Is collaboration declining in the federal workplace?


The results of this year’s Federal Employee Viewpoint Survey were largely positive, but one thing jumped out at me: Collaboration and cooperation seems to have taken a significant hit.

Positive responses to question 20 in the survey — “The people I work with cooperate to get the job done” — dropped sharply from 2008. That year, 83.9 percent agreed or strongly agreed, but this year, only 74.7 agreed.

Question 26 — “employees in my work unit share job knowledge with each other” — also showed a decline, though not nearly as steep. Positive responses to that question dropped from 75.4 percent in 2008 to 73.1 percent this year.

This surprised me, since intelligence agencies have made collaboration a key priority in recent years, and other agencies such as Defense are also emphasizing joint duty. What have you seen? Are you or your co-workers less likely to tackle problems together than you have been in past years? If so, what may be causing this change? Are you less likely to collaborate because of a pay-for-performance system (and a perception that raises and ratings under such a system are a zero-sum game), or is something else at work here?

We’d like to hear from you. Send me an e-mail with your observations at


About Author

No Comments

  1. Stephen, genuine collaboration has always been a pipe dream in any competitive environment.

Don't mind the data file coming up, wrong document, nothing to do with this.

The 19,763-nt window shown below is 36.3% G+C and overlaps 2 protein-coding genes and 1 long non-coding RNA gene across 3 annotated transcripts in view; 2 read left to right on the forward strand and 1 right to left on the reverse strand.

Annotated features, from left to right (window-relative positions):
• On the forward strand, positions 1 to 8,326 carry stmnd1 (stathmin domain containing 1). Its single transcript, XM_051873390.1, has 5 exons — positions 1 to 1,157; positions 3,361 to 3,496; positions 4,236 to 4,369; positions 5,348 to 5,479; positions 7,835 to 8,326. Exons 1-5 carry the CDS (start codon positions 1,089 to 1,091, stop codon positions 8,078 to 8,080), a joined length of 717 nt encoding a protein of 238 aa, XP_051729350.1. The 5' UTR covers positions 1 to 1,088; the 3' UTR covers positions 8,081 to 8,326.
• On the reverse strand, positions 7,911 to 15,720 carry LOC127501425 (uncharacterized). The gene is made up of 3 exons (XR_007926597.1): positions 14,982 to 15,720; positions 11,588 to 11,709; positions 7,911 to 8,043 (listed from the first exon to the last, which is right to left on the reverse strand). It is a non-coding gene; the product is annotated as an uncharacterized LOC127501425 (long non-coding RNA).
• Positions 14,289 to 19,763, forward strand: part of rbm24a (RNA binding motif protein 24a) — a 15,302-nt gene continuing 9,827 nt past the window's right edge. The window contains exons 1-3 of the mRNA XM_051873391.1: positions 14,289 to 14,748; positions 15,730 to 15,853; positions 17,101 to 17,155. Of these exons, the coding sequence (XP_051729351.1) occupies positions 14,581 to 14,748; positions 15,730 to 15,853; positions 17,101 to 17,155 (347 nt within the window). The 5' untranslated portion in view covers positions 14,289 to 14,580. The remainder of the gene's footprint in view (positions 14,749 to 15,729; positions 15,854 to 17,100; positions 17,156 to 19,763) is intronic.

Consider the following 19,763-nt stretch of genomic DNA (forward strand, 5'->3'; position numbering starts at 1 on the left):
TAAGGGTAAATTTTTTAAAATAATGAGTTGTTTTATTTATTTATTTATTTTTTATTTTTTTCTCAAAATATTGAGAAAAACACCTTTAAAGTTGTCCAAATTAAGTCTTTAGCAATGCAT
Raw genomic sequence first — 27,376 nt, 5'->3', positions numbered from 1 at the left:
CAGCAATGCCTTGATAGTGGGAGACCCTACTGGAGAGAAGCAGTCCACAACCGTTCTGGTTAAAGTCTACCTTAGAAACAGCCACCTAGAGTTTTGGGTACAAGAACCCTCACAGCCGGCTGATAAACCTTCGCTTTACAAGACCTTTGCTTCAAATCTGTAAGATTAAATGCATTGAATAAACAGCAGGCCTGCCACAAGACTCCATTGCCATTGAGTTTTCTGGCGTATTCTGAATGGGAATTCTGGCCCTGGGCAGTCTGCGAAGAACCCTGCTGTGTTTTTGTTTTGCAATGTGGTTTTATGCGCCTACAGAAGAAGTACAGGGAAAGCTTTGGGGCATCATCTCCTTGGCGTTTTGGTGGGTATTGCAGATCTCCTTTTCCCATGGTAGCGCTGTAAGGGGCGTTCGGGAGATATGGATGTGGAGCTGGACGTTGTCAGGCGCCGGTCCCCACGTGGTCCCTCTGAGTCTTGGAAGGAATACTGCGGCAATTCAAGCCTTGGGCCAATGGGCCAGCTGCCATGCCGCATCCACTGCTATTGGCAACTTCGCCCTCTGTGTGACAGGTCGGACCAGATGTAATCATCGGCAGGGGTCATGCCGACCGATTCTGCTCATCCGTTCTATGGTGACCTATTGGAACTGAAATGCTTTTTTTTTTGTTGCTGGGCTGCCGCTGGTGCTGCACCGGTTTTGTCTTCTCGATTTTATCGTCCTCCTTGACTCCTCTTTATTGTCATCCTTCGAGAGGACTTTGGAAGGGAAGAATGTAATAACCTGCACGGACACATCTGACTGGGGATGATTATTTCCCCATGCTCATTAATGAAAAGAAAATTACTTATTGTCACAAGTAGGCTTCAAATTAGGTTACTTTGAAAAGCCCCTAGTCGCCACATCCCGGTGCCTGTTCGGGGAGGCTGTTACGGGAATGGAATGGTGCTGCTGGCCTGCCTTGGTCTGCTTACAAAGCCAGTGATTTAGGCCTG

Salespeople, for example, might be willing to share tips and tricks with others in the profession half-way across the country and in a different industry, but you’re unlikely to see them share special skills or key account information with others in the same department or region.

    Employees, particularly contractors and employees-at-will, are unlikely to share specialized knowledge that they perceive as valuable to their job security. And there’s some truth to their perception.

    Executives wish to encourage knowledge sharing among the rank-and-file employees because many of these leaders are under the mistaken impression that employee “knowledge” can be captured and shared in a way that makes their employees replaceable…whether through automation or new hires. Hypothetically, extensive knowledge sharing further reduces the bargaining power of employees-at-will.

    Executives fail to understand the difference between information captured in databases and filesystems, and the experiential knowledge and skills of individual employees. As a result the incentives and assurances are not in place to nurture knowledge sharing among employees.

    So, while knowledge sharing offers many other benefits, most employees do not perceive it to be in their own best interest to participate.

  2. Richard Taylor on


    It is true that intellegence agencies have made collaboration a key priority. The focus of that collaboration however is between different agencies or inter-agency collaboration and information sharing. Your question which used the words “…the people I work with…” would lead me to think the respondant is actually thinking about others in his/her office or the same agency (intra-agency). The same can be said for “employees in my work unit” as well. There is also a critical difference between collaboration and cooperation. Agencies or people in the same work unit who plan initiatives or activities together and then implement them are collaborating. Planning and then asking others to participate in a given initiative is cooperation (if the the other agency or individual will do so).

Leave A Reply